In his accomplished follow-up to his best-selling debut THE CHEMISTRY OF DEATH, Simon Beckett sends his protagonist, forensic archaeologist David Hunter, to the remote Scottish island of Ruma. When a burnt corpse is discovered in an isolated hut, the mainland police are informed, as there is no police presence on the island itself. But Superintendent Graham Wallace has too much on his plate to investigate, as he is coping with a train crash that might be the result of terrorism, so he asks David to travel to Ruma and to let him know if the death was suspicious. The body was discovered by Andrew Brody, an ex-police detective who has taken early retirement and gone to live on the island. Because Brody is retired, Wallace isn't keen to use his services officially, and instead sends the boorish Sergeant Fraser and a young rookie, Duncan, to accompany David for his examination of the corpse. David and Fraser meet several key characters on the ferry crossing to Ruma, followed up by a few more at the local hotel after they arrive.
David wants to get on with his task so that he can return to London and his girlfriend Jenny, who is not happy about the length of David's absence or his workaholism. But before David can get too far with his investigation, a severe storm hits the island, which causes all kinds of havoc, not least delaying the much-needed police reinforcements from the mainland.
I've read many crime-fiction stories set in remote spots in order for the authors to conveniently isolate a small group of suspects from the rest of society, and where the reader can have fun trying to stay a step ahead of the detective. WRITTEN IN BONE is extremely effective in this regard – David, Brody and Fraser find themselves increasingly isolated and in danger, as more people are killed, buildings are set on fire, and the storm (as well as a human hand) wrecks communication channels. The suspects include a young South African millionaire and his stunning wife – a childless couple who spend their time doing good works and stimulating the island's economy. Other characters include Maggie, a keen but green young journalist; Ellen, the supportive owner of the hotel, who has her own worries; and various suspicious, inward-looking locals who don't take kindly to what they see as outside interference.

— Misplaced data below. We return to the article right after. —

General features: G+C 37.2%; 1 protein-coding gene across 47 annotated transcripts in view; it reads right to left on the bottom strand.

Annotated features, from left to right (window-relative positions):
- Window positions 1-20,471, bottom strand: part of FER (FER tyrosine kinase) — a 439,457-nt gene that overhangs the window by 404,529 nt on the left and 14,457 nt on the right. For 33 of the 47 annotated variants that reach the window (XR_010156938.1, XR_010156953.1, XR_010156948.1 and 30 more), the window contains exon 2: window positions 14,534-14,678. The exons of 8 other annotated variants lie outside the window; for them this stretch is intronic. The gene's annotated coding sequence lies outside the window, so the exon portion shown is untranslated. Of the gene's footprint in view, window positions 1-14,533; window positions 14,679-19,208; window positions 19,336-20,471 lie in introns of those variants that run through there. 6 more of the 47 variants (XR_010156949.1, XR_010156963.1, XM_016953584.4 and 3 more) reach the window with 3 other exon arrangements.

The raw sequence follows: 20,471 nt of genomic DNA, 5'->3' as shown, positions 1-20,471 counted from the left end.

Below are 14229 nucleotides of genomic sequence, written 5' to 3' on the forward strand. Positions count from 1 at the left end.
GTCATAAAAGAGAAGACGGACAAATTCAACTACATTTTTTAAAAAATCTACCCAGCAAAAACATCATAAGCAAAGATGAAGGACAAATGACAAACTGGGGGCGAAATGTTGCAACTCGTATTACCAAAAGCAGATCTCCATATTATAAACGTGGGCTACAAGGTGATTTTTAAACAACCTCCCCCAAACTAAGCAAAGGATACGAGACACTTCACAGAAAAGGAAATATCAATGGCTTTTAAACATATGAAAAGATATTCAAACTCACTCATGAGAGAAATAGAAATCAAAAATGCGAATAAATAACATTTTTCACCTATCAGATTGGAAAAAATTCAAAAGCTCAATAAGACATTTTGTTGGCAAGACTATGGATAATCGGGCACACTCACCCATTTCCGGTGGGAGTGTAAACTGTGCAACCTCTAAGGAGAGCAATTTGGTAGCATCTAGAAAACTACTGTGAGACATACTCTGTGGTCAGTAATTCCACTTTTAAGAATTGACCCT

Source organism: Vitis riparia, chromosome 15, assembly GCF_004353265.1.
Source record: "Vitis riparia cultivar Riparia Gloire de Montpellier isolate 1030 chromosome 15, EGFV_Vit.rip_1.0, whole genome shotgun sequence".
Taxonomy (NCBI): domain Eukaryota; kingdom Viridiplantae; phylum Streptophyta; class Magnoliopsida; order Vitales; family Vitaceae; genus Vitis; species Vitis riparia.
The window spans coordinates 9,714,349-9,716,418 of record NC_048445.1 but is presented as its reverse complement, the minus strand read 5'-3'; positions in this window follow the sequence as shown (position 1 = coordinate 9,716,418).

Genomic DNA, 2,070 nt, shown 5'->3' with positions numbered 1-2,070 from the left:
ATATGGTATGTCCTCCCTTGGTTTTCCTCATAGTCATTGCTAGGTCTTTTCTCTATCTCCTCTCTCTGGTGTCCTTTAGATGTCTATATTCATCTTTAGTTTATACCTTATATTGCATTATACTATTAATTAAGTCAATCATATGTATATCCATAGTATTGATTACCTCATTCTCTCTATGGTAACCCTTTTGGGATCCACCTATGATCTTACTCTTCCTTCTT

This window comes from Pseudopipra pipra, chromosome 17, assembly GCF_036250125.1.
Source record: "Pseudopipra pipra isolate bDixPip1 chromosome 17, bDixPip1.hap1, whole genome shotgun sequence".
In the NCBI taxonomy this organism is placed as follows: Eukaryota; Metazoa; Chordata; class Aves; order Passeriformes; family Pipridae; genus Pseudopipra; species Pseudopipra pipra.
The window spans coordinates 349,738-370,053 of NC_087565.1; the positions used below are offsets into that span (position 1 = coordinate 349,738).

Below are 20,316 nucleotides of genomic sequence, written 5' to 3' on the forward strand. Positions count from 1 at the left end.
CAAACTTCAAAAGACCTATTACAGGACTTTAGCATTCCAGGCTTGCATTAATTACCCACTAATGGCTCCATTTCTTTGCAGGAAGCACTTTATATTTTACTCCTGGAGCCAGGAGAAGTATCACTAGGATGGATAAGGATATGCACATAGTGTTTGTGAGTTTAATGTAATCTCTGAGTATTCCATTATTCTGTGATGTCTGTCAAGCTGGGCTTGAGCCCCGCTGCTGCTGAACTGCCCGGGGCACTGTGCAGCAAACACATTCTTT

An atmosphere of unease and seething resentment is ably conveyed, in which Brody and David struggle to keep the investigation on an even keel – not helped by Fraser's drinking and habit of blurting out confidential information to the wrong people. WRITTEN IN BONE is superbly and tightly plotted and proceeds at a thrilling pace. It really is a page-turner. My only small caveat is an occasional heavy-handedness: twice, for example, characters hint to David that they know something significant, but on both occasions are killed before they can reveal any clues. This is only a minor gripe – the book as a whole is an assured account, with the forensic details seeming authentic and unflinching, but not dwelling unnecessarily on the grim details. I knew I'd got the identity of the villain wrong when David reaches the same conclusion too easily. Sure enough, not one but three major twists follow. The middle one of these did not seem to hang together that well, but the first and last are satisfyingly shocking – and we are now on a cliffhanger until the next book in the series. I hope we don't have to wait too long to read it.